Entries tagged “Patent Law”
EventIn this webinar, Rimon Partner Marc Kaufman and Questel Sales Director Austin Englert will discuss new techniques and tools for identifying and addressing intellectual property (IP) risk. You will learn how to identify potential hazards, convey them to business leaders, and develop strategies to achieve business goals while minimizing
EventRimon's 2014 CLE webinar series covers a wide variety of topics relevant to today's legal climate. In the first week, we will explore the effects of changes to the Federal Rules of Civil Procedure with Partner John Isaza and dive into exciting changes in the law firm model with CEO Michael Moradzadeh and COO Yaacov Silberman. During the
EventJoin Rimon's Paul Economon on Tuesday September 23, 2014 as he shares his insight on the protection of intellectual property in the early stages of an entreprenureal venture. AccelerateDC is kicking off a Boost Your Startup speaker series this month with a panel discussion on how to protect every entrepreneurs’
Insight May 08, 2012
Patents are back in the news. In the past few weeks alone, Microsoft bought AOL’s patent portfolio for $1 billion, then resold much of it to Facebook for $550 million. Twitter pledged to use its patents only defensively, and to give its employee-inventors a say in the company’s future patent litigation strategy. Controversial trials, appeals, rulings, and awards continue—prompting the Wall Street Journal to publish Andy Kessler’s call for curtailing the rights of non-practicing entities (NPEs), also known affectionately as “trolls.”
Insight December 29, 2011
It’s really basic: ownership of the copyright in work a business pays for can often be critical for successful commercialization of that work. Unfortunately, the U.S. Copyright Act contains arcane provisions that will often produce a counterintuitive result – leaving full copyright ownership with the contractor. How could this possibly be??
Insight October 19, 2011
After several sporadic decisions issued by the Supreme Court impacting the US patent system and years of debate about how the system should be improved, Congress recently passed the Leahy-Smith America Invents Act (HR 1249). President Obama signed the Act into law on September 16, 2011. The text of the Act can be found here.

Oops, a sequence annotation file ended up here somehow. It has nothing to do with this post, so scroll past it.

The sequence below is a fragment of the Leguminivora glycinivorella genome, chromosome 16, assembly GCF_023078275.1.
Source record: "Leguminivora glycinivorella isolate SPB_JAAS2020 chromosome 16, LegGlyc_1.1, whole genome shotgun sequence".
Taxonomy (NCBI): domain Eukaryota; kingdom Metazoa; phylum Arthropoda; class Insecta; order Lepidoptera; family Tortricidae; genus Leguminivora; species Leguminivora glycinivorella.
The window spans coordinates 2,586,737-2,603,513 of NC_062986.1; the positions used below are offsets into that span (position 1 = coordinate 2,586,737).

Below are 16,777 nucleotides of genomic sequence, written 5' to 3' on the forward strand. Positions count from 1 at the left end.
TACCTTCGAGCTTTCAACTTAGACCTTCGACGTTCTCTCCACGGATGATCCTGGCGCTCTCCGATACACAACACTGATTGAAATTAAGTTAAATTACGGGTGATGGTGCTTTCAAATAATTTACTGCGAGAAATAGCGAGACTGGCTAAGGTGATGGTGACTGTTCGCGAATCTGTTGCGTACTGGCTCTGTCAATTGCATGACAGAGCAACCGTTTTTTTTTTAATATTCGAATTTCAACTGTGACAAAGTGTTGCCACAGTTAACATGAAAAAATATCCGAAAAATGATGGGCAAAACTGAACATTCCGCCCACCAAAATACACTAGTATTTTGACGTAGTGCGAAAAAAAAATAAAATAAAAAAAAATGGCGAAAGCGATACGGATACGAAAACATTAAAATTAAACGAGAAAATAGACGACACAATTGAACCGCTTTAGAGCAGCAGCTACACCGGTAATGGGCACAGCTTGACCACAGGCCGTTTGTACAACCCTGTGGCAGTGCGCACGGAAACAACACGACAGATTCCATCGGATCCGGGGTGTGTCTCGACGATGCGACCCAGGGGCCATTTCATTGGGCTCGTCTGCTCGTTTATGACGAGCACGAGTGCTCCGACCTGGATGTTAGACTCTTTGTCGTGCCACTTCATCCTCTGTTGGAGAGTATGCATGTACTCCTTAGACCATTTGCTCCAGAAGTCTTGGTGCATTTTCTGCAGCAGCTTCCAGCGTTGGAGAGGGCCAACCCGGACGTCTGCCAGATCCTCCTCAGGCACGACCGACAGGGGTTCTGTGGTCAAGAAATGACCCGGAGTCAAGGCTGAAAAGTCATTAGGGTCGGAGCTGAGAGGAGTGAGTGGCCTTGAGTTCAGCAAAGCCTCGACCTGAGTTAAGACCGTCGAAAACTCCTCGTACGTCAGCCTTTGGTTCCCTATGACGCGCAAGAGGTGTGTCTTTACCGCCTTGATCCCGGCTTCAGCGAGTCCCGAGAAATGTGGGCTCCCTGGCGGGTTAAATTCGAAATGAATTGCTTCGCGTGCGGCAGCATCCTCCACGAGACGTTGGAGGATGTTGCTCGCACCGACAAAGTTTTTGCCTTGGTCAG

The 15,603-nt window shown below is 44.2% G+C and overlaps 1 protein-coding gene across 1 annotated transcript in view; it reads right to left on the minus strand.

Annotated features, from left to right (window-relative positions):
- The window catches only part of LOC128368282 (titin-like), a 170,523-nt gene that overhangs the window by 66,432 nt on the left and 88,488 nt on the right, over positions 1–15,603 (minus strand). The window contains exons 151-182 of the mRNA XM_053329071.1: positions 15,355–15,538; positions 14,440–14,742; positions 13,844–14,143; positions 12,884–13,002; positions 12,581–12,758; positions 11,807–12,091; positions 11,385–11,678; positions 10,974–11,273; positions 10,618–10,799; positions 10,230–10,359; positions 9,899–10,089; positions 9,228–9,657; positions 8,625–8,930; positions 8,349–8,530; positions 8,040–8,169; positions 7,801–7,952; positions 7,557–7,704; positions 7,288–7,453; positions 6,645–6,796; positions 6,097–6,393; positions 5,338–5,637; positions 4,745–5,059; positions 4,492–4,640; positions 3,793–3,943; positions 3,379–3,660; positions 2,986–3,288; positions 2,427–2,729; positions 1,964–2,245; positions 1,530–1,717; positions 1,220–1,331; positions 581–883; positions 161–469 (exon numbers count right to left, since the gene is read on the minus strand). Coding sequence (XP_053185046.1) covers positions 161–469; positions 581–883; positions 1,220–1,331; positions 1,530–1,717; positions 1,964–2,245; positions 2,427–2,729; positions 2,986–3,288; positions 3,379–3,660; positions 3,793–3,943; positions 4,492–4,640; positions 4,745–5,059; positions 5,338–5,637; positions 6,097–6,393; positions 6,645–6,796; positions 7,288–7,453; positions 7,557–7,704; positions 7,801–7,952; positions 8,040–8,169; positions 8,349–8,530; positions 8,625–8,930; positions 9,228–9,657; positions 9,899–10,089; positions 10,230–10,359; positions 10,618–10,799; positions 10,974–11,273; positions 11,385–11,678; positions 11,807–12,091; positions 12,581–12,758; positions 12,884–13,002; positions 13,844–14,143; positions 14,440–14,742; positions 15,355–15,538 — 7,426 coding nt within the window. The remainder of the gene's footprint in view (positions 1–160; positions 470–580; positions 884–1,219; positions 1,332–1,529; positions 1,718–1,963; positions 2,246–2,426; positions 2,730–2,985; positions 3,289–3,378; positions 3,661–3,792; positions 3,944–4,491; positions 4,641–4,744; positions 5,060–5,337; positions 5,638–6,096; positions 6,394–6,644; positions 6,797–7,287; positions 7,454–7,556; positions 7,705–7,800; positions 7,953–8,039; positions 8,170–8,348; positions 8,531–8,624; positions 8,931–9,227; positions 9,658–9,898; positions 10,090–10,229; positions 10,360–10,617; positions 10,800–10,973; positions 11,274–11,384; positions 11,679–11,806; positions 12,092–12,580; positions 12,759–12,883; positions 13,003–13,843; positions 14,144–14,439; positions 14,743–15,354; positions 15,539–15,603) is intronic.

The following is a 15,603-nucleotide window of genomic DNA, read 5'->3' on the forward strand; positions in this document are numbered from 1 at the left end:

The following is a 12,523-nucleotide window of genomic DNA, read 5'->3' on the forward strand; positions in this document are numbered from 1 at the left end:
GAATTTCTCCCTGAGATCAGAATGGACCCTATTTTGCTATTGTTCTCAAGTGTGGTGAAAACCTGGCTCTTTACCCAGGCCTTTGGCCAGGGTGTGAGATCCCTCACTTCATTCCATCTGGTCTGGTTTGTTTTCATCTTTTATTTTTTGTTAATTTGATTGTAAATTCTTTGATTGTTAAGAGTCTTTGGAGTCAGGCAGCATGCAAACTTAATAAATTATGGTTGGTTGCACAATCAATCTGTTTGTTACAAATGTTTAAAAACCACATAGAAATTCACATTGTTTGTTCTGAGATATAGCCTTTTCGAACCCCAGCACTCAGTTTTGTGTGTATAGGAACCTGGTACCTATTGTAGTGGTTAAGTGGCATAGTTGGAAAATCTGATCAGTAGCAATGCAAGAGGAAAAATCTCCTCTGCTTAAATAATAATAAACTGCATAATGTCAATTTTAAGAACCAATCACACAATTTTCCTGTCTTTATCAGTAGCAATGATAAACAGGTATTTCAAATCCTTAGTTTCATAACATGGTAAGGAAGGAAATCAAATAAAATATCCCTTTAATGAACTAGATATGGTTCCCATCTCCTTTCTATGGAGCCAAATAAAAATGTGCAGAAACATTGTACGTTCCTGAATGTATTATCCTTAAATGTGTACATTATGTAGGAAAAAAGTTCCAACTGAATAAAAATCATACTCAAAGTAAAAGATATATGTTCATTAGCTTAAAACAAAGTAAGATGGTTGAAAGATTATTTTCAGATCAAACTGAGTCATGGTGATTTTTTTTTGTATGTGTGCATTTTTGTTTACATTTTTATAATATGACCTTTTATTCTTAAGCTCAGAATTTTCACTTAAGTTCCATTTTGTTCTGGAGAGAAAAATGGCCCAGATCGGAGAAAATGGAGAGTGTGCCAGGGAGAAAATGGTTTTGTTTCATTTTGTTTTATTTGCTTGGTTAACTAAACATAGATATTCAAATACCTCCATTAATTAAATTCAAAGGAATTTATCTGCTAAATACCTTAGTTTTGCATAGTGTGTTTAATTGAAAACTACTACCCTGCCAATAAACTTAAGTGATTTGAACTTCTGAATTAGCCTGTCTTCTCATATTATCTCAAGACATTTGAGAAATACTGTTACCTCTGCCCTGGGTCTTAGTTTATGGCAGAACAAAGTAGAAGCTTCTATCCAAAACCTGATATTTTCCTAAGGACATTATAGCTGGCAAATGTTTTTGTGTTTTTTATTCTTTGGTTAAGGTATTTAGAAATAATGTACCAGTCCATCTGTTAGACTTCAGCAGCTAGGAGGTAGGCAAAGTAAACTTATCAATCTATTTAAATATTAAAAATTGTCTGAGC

The provisions of the new law have a variety of effective dates. Some of the changes take effect immediately. Fee increases will be instituted on September 26, 2011. Other changes will not be implemented until 2012 and 2013.
Insight October 19, 2011
The ongoing “patent war” between Google, Apple and Microsoft has brought public attention to the value that these companies perceive in their patent holdings. These companies are aggressively buying patents, hoping to integrate those discoveries with their own, but also to preclude their use by competitors through the threat of patent-infringement litigation. Software patents, are playing a pivotal role in this competition, for example, patent-infringement actions against smartphone producers utilizing Google’s Android operating system.
Insight August 17, 2011
I’m a patent attorney. As a result, I get a lot of questions from people about patents. Questions like: "Do you think this idea is patentable?"; "Do I need to hire an attorney?"; or "How much will it cost to file a patent?"
I’ve always enjoyed interacting with inventors. They are often very excited about their ideas and love teaching others about their innovations. When inventors come to me with a great idea that has potential commercial value, I often encourage them to look into pursuing a patent.
Insight August 16, 2011
Google is one of the worlds most intriguing companies. From its humble beginnings as a search engine company, Google has leveraged its mastery of the elusive formula for monetizing web traffic into a force capable of tangling with China—making it considerably stronger than our own State Department by some measures. Its recent announcement that it plans to acquire Motorola Mobile makes it heir to a grand tradition of American manufacturing—not to mention possessor of a valuable trove of intellectual property, and a sudden direct competitor to stylish hardware king, Apple.